The classification of this crime depends on the value of the money or goods stolen and can range from a summary offense with a possible sentence of up to 90 days in jail to a third-degree felony possibly resulting in as much as seven years in prison and $15,000 in fines. However, embezzlement of specific types of property or embezzlement committed during a manmade, natural, or war-caused disaster is a second-degree felony that can possibly result up to 10 years in prison and fines of up to $25,000.
This crime is defined in Pennsylvania Consolidated Statutes Title 18 § 4120 as an alleged offender possessing or using, through any means, identifying information of another person without the consent of that other person to further any unlawful purpose. Each time an alleged offender illegally possesses or uses identifying information constitutes a separate offense.
Identify information is defined as any document, photographic, pictorial, or computer image of another person, or any fact used to establish identity. Examples may include, but are not limited to:
- Birth Date
- Social Security Number
- Driver's License Number
- Non-Driver Governmental Identification Number
- Telephone Number
- Checking Account Number
- Savings Account Number
- Student Identification Number
- Employee Or Payroll Number
- Electronic Signature
Classification of this crime depends on the amount of property or services obtained by means of the identifying information and whether the alleged offender has been previously convicted of this offense. Penalties may range from a first-degree misdemeanor punishable by up to five years in jail and up to $10,000 in fines to a second-degree felony punishable by up to 10 years in prison and fines of up to $25,000.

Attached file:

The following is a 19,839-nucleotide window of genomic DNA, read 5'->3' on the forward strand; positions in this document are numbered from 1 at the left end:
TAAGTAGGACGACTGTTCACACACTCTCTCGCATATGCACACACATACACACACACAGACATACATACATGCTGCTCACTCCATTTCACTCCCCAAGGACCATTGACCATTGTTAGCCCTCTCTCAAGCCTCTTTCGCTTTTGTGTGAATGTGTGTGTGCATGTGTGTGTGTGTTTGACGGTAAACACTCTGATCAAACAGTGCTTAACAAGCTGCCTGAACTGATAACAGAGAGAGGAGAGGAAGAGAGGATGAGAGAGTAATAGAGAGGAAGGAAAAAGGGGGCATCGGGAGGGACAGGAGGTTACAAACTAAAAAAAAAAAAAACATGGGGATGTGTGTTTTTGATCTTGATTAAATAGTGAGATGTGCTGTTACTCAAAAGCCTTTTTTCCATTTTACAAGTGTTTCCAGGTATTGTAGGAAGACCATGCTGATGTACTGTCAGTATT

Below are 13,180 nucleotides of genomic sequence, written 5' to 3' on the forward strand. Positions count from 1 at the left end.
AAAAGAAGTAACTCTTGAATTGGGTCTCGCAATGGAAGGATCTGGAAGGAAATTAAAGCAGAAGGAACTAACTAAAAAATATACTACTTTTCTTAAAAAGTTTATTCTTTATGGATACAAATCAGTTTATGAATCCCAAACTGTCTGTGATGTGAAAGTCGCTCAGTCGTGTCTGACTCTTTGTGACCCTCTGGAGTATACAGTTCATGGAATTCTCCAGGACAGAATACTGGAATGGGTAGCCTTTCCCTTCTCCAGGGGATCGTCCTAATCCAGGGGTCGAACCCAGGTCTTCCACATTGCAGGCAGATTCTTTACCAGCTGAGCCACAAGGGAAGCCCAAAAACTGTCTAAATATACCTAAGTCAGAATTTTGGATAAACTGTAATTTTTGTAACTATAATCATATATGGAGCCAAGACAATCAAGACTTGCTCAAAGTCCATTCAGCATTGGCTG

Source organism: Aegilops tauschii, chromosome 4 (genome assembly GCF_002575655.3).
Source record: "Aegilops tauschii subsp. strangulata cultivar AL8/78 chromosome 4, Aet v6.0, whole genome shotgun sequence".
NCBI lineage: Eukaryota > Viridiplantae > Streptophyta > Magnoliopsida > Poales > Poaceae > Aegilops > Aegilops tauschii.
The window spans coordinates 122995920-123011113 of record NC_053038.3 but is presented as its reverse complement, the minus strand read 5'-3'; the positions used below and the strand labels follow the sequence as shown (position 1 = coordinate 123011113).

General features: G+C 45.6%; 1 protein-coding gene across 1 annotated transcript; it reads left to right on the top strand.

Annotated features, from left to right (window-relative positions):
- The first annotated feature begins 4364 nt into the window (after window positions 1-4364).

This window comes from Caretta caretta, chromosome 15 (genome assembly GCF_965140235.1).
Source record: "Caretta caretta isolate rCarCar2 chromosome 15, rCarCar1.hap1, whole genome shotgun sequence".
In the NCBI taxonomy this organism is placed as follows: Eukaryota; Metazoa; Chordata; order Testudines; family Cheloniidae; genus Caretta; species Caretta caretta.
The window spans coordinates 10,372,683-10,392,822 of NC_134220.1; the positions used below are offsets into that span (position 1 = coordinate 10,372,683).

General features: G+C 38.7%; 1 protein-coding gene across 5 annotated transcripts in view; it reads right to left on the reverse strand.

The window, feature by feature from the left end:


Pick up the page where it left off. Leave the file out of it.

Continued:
Under Pennsylvania Consolidated Statutes Title 18 § 4117, this crime involves an alleged offender knowingly filing false claims or statements with the intent to defraud a third party or assisting in the attempt to defraud a third party. It may also involve engaging in unauthorized insurer activity, illegally using another party's insurance, or for his or her own pecuniary gain, soliciting any other person to manage, adjust, or prosecute any claim or cause of action against any person.
This offense is classified as a third-degree felony, punishable by up to seven years in prison and $15,000 in fines.
Tampering with records or identification is classified in Pennsylvania Consolidated Statutes Title 18 § 4104 as a first-degree misdemeanor if an alleged offender, knowing that he has no privilege to do so, falsifying, destroying, removing, or concealing any writing, record, distinguishing mark, brand or other identification with intent to deceive or injure anyone or to conceal any wrongdoing. This is punishable by up to five years in jail and up to $10,000 in fines.
This crime can also be classified as a summary offense if an alleged offender knowingly buys, sells, or moves in commerce any personal property from which the manufacturer's name plate, serial number, or any other distinguishing number or identification mark has been removed, defaced, covered, altered or destroyed. A conviction for this charge can result in a maximum sentence of 90 days in jail.